Frances Rogers hops onto the stage first. She's the drummer, one of the best drummers Galbo has ever worked with, and to prove it he pays her the ultimate girl compliment: "Even 17-year-old boys like to play music with her." Today, Frances' hair is streaked pink, although she's dyed it something like 10 or 15 times because she gets bored with her hair. She's also gets bored with Hannah Montana, also known as Miley Cyrus, whom she thinks needs to get a life. What she's definitely not bored with is U2, which is like the biggest band of her life. Frances walks behind the white-and-black Roland drum set and sits on the round, black stool and attempts to push it down, but she's stick-figure thin and the stool won't budge. "Frances," Galbo says, walking up to help her, "ya gotta start eatin' some cheeseburgers."
Next up is Renny—rhymes with penny—Engbring. She twists behind the electric keyboard and starts marching her fingers up and down the keys, instantly lost in her own private world. Her overgrown brown bangs drape her face, giving her the kind of edgy, super-hip look that can intimidate cheerleaders. But then she smiles, and the sweet, quietly confident girl who likes soccer and believes that Dance Dance Revolution was the reason she was born, emerges.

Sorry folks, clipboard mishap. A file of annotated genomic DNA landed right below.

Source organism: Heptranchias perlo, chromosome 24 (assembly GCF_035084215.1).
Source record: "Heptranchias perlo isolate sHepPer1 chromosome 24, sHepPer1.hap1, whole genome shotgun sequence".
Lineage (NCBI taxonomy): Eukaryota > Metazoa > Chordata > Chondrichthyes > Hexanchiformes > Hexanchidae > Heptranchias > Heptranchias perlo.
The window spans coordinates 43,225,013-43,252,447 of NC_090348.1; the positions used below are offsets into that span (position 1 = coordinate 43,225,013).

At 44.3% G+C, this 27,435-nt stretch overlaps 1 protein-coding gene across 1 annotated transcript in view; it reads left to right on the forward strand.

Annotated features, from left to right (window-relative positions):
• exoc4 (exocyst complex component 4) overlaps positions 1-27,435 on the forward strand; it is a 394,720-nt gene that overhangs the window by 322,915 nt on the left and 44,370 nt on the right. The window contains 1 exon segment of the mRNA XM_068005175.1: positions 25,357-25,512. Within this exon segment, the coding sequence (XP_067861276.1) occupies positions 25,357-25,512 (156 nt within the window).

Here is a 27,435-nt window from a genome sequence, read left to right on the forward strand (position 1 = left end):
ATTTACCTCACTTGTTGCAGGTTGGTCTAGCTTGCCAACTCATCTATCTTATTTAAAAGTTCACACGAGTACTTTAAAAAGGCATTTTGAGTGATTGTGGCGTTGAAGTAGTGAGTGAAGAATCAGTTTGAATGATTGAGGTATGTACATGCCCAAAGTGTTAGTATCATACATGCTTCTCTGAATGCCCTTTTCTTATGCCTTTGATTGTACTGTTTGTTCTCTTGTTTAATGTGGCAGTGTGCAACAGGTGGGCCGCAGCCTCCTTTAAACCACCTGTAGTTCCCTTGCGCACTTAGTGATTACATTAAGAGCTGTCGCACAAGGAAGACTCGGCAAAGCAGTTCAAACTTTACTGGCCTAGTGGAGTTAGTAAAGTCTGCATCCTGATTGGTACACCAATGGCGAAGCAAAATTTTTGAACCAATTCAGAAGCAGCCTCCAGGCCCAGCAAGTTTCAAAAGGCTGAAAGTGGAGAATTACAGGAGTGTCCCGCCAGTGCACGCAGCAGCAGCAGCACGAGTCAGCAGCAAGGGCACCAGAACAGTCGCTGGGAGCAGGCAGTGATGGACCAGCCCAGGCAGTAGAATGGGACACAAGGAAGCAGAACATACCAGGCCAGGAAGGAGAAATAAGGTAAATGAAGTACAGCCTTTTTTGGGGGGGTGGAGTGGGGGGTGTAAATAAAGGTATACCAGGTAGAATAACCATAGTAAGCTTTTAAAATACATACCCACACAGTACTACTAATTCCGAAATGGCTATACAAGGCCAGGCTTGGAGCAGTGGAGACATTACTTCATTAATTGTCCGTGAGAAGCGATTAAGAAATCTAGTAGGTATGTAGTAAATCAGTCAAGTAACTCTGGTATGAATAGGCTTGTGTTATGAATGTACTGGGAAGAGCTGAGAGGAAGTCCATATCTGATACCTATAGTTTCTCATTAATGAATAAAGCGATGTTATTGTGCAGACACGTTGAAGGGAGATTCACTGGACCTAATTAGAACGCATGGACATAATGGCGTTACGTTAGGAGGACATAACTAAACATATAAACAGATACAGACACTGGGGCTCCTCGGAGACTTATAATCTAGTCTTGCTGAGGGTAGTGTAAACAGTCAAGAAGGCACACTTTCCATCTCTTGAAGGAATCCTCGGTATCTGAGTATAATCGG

Renny is followed on stage by Marina Marlens, who's beautiful and blond and worries about the electricity used to power the amplifiers and whether or not she's contributing to global warming when she ratchets up the volume. She picks up her Gibson SG electric guitar and immediately starts turning the knobs to adjust the sound. Marina's been home-schooled—or unschooled, as her parents prefer to call it—and she's the taskmaster who makes everyone else play when they'd rather be goofing off. The way Renny puts it, "Sometimes Marina is like really hyper."
Last up is Jacqueline Child. Jacqueline is a public school student who likes soccer, acting, and red high-top Converse sneakers. And talk about smiles. The band's lead singer, Jacqueline has the kind of smile that would make you donate all your money to animals or orphans or a foundation dedicated to the Rolling Stones, which is her mother's favorite band of all time. Jacqueline says she'd love to be in a real rock 'n' roll band someday because she's not like a genius in math or anything.
Separately, the members of Juxtapoze are kids, like all kids, with their own dreams, goals, and favorite TV shows. But put them together and you get one of the best teen bands Galbo has worked with. Even their friends think they are the best band ever. But they'd rather you not say that because there's this other girl band at the Academy and they've gotten better this year, and Juxtapoze doesn't want them to feel bad.
Without Galbo giving any sort of prompt, the girls launch into their set of four songs. First up? "Bad Reputation" by Joan Jett. The verdict? Not good.
"Oh my god, that was like so fast."
"My guitar kept dropping out."
"I can't hear Jacqueline."
"I know. I'm trying."
Galbo might make a suggestion or two, something like, "don't be afraid to make a bold mistake," or "musicians, use your eyes, watch the singers." But mostly the girls decide for themselves when something sounds wrong and how to fix it.